When my brother was diagnosed with various mental disabilities, there was very little community support. He was born in the fifties, and at that time doctors were quick to coax parents into sending their handicapped children off to mental hospitals and told to forget they exist. There has been so much progress since that time, it staggers the mind. Not only have many state hospitals closed their doors allowing intellectually disabled people the choice of living in group homes or with their families and personal caregivers, but many carry jobs and live very fulfilling lives. Unfortunately, this doesn’t always happen.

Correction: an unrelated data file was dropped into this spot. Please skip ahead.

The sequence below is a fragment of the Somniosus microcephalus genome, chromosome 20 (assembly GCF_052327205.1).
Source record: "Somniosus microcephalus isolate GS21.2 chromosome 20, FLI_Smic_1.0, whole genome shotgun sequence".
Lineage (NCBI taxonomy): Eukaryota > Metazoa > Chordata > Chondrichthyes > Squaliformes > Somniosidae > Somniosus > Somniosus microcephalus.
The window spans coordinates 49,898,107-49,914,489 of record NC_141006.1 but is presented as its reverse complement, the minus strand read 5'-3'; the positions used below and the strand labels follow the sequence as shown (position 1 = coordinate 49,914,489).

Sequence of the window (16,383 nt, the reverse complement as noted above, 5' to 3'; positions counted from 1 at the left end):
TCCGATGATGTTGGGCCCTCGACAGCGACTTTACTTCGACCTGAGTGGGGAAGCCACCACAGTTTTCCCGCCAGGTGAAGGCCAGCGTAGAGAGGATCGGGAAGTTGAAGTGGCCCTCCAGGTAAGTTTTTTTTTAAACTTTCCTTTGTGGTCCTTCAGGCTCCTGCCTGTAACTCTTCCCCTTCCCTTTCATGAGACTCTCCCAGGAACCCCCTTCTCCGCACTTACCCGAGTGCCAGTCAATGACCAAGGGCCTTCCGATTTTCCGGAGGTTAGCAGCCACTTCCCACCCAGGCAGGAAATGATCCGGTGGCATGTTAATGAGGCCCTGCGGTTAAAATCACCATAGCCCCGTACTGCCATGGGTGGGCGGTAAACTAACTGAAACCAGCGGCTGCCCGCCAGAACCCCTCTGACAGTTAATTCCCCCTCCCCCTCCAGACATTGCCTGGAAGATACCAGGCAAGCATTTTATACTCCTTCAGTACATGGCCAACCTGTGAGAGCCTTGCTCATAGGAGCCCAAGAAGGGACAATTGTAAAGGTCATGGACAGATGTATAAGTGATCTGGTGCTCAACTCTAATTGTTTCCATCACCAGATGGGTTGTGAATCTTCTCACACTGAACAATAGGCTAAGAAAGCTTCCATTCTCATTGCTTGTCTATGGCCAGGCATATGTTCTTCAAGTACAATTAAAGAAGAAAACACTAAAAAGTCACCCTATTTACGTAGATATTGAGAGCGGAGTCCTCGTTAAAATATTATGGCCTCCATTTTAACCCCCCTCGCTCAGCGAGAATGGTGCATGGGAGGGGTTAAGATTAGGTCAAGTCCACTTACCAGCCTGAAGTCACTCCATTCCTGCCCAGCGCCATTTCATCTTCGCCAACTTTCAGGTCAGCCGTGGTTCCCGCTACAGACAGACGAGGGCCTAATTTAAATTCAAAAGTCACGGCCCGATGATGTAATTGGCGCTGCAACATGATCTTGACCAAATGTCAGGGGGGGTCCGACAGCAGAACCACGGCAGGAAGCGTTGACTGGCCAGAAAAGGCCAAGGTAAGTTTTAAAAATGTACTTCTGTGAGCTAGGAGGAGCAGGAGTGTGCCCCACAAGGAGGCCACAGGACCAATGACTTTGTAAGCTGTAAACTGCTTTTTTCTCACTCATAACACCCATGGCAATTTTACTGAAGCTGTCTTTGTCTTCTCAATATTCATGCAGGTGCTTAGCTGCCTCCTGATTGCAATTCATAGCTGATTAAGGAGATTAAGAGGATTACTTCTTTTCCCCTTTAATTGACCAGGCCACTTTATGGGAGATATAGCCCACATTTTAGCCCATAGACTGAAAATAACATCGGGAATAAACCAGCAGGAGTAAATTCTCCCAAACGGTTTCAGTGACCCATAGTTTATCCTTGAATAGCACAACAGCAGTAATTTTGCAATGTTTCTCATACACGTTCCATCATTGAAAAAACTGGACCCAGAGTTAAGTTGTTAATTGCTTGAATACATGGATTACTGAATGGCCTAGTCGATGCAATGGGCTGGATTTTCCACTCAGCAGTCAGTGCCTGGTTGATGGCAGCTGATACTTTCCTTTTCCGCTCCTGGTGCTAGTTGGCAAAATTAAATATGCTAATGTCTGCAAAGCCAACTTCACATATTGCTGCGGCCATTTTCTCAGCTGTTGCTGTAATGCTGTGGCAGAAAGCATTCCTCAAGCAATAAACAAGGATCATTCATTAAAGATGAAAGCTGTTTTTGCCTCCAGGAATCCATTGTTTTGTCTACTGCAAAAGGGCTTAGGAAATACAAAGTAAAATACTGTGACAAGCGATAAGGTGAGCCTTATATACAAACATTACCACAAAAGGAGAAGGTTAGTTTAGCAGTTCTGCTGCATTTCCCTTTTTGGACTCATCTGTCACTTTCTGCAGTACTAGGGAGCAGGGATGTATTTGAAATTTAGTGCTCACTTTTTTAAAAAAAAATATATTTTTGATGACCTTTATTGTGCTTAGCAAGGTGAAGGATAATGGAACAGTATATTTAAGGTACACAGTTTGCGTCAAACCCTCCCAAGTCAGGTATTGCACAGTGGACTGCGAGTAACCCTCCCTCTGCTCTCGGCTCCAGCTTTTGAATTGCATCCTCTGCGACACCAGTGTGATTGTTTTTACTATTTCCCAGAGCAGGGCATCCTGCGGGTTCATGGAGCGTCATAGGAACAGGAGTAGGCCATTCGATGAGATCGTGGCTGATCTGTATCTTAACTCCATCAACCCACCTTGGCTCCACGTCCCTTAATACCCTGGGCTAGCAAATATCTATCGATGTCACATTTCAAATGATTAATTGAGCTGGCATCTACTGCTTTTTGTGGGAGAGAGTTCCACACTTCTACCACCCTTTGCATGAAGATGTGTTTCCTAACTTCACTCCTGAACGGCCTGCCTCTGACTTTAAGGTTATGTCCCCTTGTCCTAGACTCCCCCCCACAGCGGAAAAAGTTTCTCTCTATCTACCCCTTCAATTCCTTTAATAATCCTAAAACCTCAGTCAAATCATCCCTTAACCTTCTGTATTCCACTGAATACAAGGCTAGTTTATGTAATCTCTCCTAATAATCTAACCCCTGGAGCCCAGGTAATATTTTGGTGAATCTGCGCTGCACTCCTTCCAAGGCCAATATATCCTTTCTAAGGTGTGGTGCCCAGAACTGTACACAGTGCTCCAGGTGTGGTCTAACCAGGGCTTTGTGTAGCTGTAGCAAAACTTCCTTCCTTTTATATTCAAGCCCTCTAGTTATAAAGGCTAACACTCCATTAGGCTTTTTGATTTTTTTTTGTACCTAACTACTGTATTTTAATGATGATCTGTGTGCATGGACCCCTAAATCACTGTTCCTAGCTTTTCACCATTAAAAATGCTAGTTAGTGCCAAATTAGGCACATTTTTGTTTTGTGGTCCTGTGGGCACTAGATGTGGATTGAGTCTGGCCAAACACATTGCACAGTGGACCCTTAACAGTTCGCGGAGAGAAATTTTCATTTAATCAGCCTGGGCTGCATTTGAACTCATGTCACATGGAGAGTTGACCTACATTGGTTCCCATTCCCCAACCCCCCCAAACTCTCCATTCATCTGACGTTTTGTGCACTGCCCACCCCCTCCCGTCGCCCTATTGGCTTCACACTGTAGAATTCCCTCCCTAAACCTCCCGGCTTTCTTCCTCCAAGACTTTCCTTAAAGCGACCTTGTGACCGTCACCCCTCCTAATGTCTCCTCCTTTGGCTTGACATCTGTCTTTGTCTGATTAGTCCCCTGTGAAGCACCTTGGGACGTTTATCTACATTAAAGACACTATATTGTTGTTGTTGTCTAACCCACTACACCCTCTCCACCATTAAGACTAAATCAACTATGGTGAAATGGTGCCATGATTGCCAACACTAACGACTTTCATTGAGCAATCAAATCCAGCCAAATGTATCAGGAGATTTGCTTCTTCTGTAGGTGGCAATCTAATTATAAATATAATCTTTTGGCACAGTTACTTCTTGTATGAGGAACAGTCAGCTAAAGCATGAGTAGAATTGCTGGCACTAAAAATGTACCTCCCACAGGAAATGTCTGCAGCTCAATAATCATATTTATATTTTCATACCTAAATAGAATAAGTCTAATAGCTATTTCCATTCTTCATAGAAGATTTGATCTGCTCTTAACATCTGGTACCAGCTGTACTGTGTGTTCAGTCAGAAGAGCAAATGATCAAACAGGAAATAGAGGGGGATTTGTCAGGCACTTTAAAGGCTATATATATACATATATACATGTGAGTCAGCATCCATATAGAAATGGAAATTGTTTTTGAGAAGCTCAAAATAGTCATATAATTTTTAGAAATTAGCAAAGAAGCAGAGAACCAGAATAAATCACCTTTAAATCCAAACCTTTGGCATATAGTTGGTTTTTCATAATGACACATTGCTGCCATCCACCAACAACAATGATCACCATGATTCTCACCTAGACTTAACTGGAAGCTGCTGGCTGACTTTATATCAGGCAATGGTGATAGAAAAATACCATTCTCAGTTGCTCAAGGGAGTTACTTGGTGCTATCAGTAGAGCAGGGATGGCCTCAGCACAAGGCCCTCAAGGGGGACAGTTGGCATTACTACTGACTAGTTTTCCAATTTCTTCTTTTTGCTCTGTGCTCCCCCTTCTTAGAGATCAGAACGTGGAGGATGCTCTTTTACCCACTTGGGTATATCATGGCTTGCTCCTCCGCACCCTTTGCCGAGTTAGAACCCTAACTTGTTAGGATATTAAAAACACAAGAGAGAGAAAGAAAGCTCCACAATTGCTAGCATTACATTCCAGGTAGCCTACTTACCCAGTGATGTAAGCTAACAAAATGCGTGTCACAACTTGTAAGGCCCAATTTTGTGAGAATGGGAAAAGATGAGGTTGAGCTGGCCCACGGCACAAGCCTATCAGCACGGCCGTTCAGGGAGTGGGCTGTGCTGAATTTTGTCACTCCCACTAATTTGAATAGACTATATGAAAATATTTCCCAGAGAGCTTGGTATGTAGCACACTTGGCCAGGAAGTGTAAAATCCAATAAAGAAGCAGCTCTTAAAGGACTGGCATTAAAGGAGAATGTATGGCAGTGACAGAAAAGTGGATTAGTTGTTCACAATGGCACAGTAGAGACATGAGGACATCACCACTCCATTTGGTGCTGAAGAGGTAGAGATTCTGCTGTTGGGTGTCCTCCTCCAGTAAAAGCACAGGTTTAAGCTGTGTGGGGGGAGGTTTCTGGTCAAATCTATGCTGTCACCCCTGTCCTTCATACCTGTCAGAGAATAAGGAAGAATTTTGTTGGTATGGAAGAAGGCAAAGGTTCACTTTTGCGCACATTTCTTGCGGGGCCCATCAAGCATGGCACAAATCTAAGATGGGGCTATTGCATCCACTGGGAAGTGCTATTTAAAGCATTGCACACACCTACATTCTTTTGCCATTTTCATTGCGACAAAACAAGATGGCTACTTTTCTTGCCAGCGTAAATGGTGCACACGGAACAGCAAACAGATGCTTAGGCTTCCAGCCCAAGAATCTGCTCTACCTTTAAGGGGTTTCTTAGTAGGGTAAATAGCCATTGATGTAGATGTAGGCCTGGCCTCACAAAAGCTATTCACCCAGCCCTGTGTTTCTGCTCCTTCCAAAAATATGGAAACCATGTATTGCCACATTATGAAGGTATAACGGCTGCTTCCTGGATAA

Growing up in a household with a handicapped sibling is extremely challenging for any family, no matter how dedicated the parents may be to the family as a whole. Not only have I experienced this firsthand, but I’ve spent years working with families who have chosen to keep their children at home instead of utilizing other services such as group homes. Trust me when I say, I’ve seen things that makes my story look like a fairytale.
My siblings and I grew up in two very different homes. The one in which my sister and brothers grew up was one where my oldest brother had periods of extreme rage. When he reached puberty, he became uncontrollable, both verbally and physically. He would frequently walk the streets at night, spitting on neighbors’ front doors while cursing at the top of his lungs. He was unable to listen to direction or do things that were asked of him.